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Monday, February 24, 2020


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The problem generated by Mann’s solution might be avoided if one were to deny DDS yet maintain that God is Goodness itself. Is there a plausible way to identify God with Goodness but avoid commitment to DDS?

I don't see a way. Do you?

I don’t see a way that is problem-free. One could say that God is – in some sense – Goodness itself, but hold that the “is” isn't a matter of identity. Instead, it refers to essential predication. (I admit that this move doesn't “identify God with Goodness” in the strict sense of ‘identify.’) On this approach, God possesses a nature but isn't identical to it. Rather, the property of goodness is one of God’s essential attributes.

As you know, this move raises questions about God’s aseity and ontological sovereignty. Is goodness a property that is ontologically independent of God?

We haven’t dodged the aporetics of the Absolute. We’ve only traded problems.

To avoid the threat to God’s aseity, one could say that properties (e.g., goodness, wisdom) are useful fictions. We employ them to address something we don’t (maybe can't) understand. There are no objective properties.

But this move raises a new set of problems.

I just thought of a joke:

Two metaphysicians passed each other on the street. What did the first say to the second?

“What is your PROBLEM?”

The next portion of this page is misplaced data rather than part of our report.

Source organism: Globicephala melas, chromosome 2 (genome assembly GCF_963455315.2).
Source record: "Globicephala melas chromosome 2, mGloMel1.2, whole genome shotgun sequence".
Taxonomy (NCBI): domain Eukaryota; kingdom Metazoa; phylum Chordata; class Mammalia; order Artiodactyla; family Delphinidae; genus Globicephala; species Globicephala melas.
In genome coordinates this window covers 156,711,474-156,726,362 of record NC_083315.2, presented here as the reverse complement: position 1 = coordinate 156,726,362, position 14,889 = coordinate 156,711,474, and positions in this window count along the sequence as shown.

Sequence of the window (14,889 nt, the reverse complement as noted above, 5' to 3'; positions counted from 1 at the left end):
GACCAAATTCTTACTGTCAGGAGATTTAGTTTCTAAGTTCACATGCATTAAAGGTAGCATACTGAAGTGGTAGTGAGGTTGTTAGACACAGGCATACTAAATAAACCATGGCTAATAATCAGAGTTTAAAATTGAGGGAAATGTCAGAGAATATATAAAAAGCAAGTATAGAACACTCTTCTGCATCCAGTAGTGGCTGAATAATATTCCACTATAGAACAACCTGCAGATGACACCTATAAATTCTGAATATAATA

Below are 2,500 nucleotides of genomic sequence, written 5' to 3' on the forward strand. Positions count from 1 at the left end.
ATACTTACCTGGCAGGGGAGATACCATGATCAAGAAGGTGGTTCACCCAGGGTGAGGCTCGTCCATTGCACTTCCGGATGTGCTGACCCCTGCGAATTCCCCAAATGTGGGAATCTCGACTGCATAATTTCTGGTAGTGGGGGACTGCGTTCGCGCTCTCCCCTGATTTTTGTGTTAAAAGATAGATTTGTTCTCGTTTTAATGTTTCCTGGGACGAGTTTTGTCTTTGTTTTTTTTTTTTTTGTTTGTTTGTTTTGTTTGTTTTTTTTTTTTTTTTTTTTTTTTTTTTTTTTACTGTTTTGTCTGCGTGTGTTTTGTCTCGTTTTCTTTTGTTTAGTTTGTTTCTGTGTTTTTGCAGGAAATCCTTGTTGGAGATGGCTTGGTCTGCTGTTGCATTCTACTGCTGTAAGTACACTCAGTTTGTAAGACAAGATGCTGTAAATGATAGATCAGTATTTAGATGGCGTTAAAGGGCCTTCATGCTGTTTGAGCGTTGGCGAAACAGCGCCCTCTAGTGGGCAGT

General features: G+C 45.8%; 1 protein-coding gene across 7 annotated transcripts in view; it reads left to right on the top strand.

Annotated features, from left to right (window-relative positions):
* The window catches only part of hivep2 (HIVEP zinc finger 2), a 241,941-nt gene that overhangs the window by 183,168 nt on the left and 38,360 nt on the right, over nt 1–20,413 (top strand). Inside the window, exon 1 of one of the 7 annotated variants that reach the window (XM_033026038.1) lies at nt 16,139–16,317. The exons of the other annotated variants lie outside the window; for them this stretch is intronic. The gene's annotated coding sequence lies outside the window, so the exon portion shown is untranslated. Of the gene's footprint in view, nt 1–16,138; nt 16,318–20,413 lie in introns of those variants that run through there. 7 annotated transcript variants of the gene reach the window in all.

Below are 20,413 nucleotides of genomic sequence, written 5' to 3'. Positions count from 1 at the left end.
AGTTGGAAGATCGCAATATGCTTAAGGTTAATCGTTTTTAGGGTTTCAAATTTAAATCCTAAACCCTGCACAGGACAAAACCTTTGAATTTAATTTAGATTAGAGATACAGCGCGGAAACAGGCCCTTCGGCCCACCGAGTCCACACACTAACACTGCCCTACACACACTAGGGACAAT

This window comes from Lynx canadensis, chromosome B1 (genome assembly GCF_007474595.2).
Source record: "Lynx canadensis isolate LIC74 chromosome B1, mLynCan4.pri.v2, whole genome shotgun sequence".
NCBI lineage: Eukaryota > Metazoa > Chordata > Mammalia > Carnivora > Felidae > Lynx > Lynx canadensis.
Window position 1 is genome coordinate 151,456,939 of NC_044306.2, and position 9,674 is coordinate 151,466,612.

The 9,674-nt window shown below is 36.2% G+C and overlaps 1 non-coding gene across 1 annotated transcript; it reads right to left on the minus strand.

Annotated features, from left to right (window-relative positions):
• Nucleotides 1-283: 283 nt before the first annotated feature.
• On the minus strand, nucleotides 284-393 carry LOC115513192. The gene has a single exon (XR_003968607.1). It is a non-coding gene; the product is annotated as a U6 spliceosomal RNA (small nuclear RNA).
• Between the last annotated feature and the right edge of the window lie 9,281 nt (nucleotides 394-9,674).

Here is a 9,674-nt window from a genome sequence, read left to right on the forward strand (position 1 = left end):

I honestly don't understand how anyone could reasonably deny that there are properties. That things have properties is a rock-bottom, datanic, starting point, a Moorean fact. My shirt is blue, dry, stinky, . . . The question can't be whether there are properties, but what they are, i.e., what their ontological assay is. Are they universals? Maybe not Particulars (tropes)? Are they constituents of the things that have them? Are they abstract objects. And so on.

If someone said that there are no properties, but only words like 'blue,' 'dry,' etc. I would be tempted to show him the door immediately, while resisting the temptation to plant my boot in his butt. Extreme nominalism is absurd.

"The One is not, and is not one." Thats from Plato's Parmenides, 141e. The One of Platonism is not some supreme Individual, but is instead the negative and supra-essential principle that for something to be, it must be in some sense a whole unit. If it not a positively existing THING, it is non-causal. Since nothing can be above a God, then any God as such must also be supra-essential. Then each Individual would be fully transcendent, identifiable only by Who they are and not by What they are. So then many of the issues posited by divine simplicity get resolved. There are either an unknowable amount of Gods, or there are none.

“That things have properties is … a Moorean fact. The question can't be whether there are properties, but what they are, i.e., what their ontological assay is.”

I’m inclined to agree. There is a wide range of positions on this question. It seems to me that even some of the anti-realist positions (for example, figuralism) hold that the terms we use to refer to properties and other supposed abstracta are metaphors for something that exists, even if properties themselves don’t exist in a literal sense.

W. L. Craig’s God and the Platonic Host and God and Abstract Objects address some of these positions and contain helpful diagrams.



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